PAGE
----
And that was that, or so I thought. But in the pub one night I was persuaded to join a new local Motor Club, TC76, and it just happened they were about to hold their first competition, the oddly named Slipper Di Clutch Rally, a 150-mile Twelve Car affair. Would I care to enter? I initially declined as I no longer owned a suitable car, but was persuaded the Beetle would be fine. I then protested that I did not have a navigator, but a pal immediately volunteered. So in exchange for a rather reasonable £1.50 entry fee I came out of retirement for one last rally.
Twelve Car rallies were, and indeed still are, low-cost competitions essentially for beginners, although the more experienced are not precluded. Restricted to a dozen entries, and so free of strict national controls, they are navigational exercises on public roads and open only to members of the organising club. These days they are fairly tame, albeit still enjoyable, but in the seventies were seen as a prelude to competing in bigger road rallies, which at the time verged upon being open road races.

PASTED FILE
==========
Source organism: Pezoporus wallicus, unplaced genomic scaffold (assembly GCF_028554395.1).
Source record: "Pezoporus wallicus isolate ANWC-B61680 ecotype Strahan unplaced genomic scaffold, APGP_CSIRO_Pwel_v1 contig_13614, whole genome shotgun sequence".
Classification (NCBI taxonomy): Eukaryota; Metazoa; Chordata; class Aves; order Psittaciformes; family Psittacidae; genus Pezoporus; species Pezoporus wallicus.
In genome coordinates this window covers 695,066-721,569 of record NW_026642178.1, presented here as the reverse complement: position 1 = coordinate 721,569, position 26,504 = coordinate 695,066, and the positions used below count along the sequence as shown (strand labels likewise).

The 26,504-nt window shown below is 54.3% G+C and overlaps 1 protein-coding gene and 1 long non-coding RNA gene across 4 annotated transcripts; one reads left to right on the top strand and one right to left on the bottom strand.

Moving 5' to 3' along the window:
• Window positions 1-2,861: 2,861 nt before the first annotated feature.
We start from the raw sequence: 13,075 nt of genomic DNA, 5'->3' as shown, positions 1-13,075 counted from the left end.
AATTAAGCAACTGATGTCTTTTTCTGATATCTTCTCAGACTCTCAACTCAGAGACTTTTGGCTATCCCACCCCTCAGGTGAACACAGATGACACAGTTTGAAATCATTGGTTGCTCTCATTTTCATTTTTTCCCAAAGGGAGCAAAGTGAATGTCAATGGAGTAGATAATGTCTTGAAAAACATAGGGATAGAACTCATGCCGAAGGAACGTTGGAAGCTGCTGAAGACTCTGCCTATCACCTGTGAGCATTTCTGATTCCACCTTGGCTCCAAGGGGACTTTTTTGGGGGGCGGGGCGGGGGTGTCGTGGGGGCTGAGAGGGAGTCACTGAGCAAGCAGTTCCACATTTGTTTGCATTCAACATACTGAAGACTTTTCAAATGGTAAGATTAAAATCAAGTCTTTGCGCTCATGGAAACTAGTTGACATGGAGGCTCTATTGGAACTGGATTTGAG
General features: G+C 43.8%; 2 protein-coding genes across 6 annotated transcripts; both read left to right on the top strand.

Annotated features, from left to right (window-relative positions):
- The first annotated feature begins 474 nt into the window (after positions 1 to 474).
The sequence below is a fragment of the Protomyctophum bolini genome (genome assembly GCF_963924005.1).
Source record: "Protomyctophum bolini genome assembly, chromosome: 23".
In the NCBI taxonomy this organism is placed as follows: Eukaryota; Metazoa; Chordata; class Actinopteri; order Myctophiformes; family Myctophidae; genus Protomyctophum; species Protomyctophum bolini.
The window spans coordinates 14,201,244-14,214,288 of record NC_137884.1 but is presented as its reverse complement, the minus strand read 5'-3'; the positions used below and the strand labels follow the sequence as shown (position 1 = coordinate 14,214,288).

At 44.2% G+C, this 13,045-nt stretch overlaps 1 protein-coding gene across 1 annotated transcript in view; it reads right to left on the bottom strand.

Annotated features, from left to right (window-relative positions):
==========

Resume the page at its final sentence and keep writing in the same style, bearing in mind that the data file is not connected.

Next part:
When Saturday 29 October 1997 arrived I began to have misgivings. I couldn’t afford to damage my car, yet didn’t wish to finish last either. The 11pm start was from Scotch Corner Services on a clear cold night, and the assembled cars and crews were a mixed bunch. There were a Cortina GT, Escort Mexico and Triumph GT6, but also a couple of Morris Marinas, a Vauxhall Viva and other fairly ordinary motors.